September 26, 2020 in Archaeology

One of the best ways to generate ideas for research is reading manuals and original documentation. Not only we learn new stuff, we also re-learn the old stuff and if we happen to re-visit different versions of the same documentation over the years there are chances that a) we will be aware of changes & stuff that has been phased out b) we will be able to find stuff we missed in previous reading iterations.

Such is the case I want to quickly discuss today.

If I asked you what is the RTF file magic you would most likely reply:

{\rtf OR {\rtf1

Well, I thought so too until I looked at Rich Text Format (RTF) Specification again. It is where I found the following long-forgotten tags:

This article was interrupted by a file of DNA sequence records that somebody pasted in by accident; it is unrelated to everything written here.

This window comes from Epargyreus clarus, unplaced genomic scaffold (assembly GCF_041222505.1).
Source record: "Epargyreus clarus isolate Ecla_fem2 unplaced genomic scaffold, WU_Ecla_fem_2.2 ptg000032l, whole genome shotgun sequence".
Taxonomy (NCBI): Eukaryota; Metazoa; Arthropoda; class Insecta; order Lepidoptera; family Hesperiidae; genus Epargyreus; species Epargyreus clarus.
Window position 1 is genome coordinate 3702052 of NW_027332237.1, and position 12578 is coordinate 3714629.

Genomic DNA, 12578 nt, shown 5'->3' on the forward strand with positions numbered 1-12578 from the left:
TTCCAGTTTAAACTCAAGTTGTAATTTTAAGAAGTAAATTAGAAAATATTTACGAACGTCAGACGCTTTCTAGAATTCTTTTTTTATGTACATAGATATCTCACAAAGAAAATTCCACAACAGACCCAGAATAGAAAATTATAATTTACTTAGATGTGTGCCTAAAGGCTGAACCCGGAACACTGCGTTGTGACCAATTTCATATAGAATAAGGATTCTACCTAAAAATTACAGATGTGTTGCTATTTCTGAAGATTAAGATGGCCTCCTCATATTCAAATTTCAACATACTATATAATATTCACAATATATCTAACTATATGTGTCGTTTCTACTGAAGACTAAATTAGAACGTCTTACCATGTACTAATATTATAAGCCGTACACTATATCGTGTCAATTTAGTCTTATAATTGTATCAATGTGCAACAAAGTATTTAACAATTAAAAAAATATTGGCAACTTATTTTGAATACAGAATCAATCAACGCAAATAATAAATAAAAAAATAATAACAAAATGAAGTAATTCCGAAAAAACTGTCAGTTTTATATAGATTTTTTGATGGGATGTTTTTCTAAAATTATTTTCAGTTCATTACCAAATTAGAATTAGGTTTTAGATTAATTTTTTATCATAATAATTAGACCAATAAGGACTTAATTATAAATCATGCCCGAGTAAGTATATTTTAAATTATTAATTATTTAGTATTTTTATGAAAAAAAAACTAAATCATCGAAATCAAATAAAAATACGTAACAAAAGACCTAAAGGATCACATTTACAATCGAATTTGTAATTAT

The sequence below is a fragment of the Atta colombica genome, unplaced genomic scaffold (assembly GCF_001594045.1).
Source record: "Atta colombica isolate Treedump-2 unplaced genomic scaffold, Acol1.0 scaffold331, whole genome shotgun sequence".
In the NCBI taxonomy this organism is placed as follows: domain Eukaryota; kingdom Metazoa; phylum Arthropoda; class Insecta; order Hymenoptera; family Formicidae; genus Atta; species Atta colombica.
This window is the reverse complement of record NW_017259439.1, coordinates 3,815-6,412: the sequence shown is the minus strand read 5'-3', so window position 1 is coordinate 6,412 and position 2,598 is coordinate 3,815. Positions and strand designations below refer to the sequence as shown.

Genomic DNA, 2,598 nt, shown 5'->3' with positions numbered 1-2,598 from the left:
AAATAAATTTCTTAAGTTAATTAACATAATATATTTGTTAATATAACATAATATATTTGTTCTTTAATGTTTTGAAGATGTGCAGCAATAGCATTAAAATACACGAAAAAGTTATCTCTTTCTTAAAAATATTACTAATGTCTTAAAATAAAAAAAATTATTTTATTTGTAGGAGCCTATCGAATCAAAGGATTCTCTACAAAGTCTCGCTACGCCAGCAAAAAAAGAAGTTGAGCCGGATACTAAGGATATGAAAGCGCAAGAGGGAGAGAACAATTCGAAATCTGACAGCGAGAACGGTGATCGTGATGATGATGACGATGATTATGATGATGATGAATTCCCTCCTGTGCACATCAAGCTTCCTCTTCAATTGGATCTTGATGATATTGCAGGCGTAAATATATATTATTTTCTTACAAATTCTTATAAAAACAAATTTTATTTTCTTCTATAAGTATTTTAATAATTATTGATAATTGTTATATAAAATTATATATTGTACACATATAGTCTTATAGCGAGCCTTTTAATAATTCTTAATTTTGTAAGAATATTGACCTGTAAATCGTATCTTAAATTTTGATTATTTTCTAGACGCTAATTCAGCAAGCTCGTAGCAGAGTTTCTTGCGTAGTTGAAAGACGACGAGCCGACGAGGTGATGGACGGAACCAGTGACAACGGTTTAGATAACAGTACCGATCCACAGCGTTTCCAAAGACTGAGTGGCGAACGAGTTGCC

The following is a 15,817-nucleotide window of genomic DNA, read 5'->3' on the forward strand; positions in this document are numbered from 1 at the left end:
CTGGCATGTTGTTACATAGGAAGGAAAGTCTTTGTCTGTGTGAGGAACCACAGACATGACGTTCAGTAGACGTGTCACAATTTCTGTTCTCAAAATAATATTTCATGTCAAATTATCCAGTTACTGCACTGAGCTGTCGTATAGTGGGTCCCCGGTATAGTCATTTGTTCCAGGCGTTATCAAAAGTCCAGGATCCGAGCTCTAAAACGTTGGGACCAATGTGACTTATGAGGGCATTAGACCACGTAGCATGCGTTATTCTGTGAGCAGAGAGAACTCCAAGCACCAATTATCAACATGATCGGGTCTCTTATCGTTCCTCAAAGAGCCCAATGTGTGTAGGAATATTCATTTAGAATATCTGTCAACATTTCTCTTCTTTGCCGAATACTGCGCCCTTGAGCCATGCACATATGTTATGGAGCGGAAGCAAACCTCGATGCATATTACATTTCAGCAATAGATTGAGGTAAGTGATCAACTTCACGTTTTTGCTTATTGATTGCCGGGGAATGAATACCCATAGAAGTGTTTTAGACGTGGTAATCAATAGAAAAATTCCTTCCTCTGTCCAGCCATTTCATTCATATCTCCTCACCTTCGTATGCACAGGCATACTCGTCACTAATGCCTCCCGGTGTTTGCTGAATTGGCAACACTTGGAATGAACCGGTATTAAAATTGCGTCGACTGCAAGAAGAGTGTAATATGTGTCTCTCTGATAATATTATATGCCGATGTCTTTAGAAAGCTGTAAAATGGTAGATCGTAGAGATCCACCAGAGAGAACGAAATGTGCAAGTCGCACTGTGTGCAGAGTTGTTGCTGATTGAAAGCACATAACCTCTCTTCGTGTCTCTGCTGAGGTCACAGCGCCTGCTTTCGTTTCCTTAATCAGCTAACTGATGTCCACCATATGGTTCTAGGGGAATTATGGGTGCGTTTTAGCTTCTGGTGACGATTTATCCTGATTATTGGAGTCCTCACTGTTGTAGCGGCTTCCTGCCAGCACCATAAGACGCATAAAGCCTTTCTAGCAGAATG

• \pwdN
    • Substitute for \rtfN. Introduced by Pocket Word to distinguish its files from general RTF files. Currently only 1 is emitted and the number is ignored by the RTF reader.
  • \urtfN
    • Identifies an RTF file in which all text characters are encoded in UTF-8. Only binary data escapes this transformation. Word does not read this encoding of RTF.

So, there you have it… corner cases, you can’t exploit them per se (I think), but at least now we know.

Comments are closed.